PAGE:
In 1709 (or was it 1710?) the Statute of Anne created the first purpose-built copyright law. This blog, founded just 300 short and unextended years later, is dedicated to all things copyright, warts and all. To contact the 1709 Blog, email Eleonora at eleonorarosati[at]gmail.com
Sunday, 26 March 2017
This CopyKat from Tibbie McIntyre
The UK Copyright Officers survey – deadline 3rd April
If you work at a UK library and educational/cultural institution, your organisation is warmly invited to take part in a survey about copyright officers and copyright education here. The survey is available until 3rd April.
The UK Copyright Literacy page states that the research is regarding “copyright officers or similar specialists in UK libraries and educational / cultural institutions. We want to find out more about the value and status of these positions, the responsibilities that they entail and the ways in which copyright education is delivered. … The findings should be of interest to organisations wishing to benchmark the copyright training and advice services they currently offer.”
Even if your UK library and educational/cultural institution does not have a dedicated copyright officer, your organisation is still invited to participate, as there are questions designed to determine how copyright is managed in the absence of a designated copyright post.
Australia NOT to grant safe harbour to Google, Facebook, at al.
The Australian government had recently been seeking to extend its safe harbour provisions to online intermediaries (including Google and Facebook) that rely on user-generated content. The move would have given immunity to online intermediaries for infringing content uploaded onto platforms by users.
Across Europe and the U.S., online intermediaries already enjoy such a safe harbour (European legislation can be viewed here, American here). However, safe harbour provisions have generated much heated debate, with copyright holders arguing that it has led to the copyright ‘value gap’. For example, rights holders have argued that platforms that benefit from the safe harbour rule facilitate nearly half of all music consumption on the internet but represent only around 4% of the revenue generated by the industry.
Also, platforms are only under an obligation to remove infringing content when notification is given by the rights-holder. This leaves copyright holders in the position of eternally having to search YouTube, Facebook et al. for instances of infringement – an eternal game of ‘whack-a-mole’. This topic is coveredhere and here, and reports on controversial measures proposed by the EU to overcome the ‘value gap’ can be found here.
TorrentFreak reports that “Due to what some believe amounts to a drafting error in Australia’s implementation of the Australia – US Free Trade Agreement (AUSFTA), so-called safe harbor provisions only apply to commercial Internet service providers.” This means that platforms allowing the upload of user-generated content may be found liable for infringing content uploaded by 3rd parties.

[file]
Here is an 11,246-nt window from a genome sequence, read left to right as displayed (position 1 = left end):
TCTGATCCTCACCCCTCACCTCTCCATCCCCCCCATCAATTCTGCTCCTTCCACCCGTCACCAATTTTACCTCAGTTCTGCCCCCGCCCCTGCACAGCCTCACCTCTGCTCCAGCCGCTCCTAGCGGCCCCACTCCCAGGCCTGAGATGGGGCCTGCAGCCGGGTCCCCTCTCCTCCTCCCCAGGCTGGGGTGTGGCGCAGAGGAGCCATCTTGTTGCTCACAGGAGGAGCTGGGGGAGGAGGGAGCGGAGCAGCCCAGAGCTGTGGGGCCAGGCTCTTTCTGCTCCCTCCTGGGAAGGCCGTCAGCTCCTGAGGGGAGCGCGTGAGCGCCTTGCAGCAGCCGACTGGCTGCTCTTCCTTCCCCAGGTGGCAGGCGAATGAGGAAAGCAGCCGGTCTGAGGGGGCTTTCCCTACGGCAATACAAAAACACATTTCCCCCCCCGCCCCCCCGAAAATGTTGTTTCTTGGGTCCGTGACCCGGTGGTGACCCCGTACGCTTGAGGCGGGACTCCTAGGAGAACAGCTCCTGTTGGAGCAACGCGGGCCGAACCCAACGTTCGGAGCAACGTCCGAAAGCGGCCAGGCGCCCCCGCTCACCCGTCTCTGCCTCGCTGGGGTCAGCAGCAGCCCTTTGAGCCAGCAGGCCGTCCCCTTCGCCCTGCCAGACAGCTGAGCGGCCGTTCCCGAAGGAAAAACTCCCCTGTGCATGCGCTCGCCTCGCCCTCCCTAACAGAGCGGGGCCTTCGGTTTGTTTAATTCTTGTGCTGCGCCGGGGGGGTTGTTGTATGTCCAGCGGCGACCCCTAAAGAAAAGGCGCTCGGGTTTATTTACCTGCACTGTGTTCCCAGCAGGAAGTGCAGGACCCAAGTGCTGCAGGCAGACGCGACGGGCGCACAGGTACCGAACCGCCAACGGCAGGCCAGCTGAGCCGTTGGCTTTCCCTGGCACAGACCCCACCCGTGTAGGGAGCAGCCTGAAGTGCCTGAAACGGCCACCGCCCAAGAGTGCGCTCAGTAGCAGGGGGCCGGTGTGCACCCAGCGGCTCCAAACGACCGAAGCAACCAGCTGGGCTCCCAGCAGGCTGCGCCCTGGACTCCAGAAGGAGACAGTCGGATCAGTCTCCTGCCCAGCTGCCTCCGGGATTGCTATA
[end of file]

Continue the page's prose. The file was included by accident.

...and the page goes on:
Communications Minister Mitch Fifield confirmed in a statement that the amendment had been dropped: “Provisions relating to safe harbour were removed from the bill before its introduction to enable the government to further consider feedback received on this proposal whilst not delaying the passage of other important reforms”.
Lobbying from a consortium on copyright holders to drop the safe harbour amendment has been intense. The Australian has published a series of articles against implementation of the safe harbour rule, arguing that Google et al. are “ruthlessly exploiting” safe harbour rules in the US and Europe (no links are available as the content is behind a paywall).
What are the implications for platforms that allow 3rd parties to upload content?
There is legal uncertainty – platforms may be found liable for any acts of infringement by their users. There are a number of options from which the platforms can choose;
1.Run the risk of being found liable of copyright infringement because of the actions of 3rd party users, having to pay penalties to copyright holders.
2.Enter into agreements with copyright holders on a pre-emptive basis, licensing content that 3rd party users might upload onto the platform.
3.Implement filtering technology, identifying and blocking infringing content when it is uploaded. (This is also a live issue in Europe.)
4.Exit the Australian market altogether.
The exemption from liability enjoyed by platforms is an important issue worldwide, and it should be interesting to observe how events unfold in Australia in the coming months.
There are more stairs? – Stairway to Heaven saga continues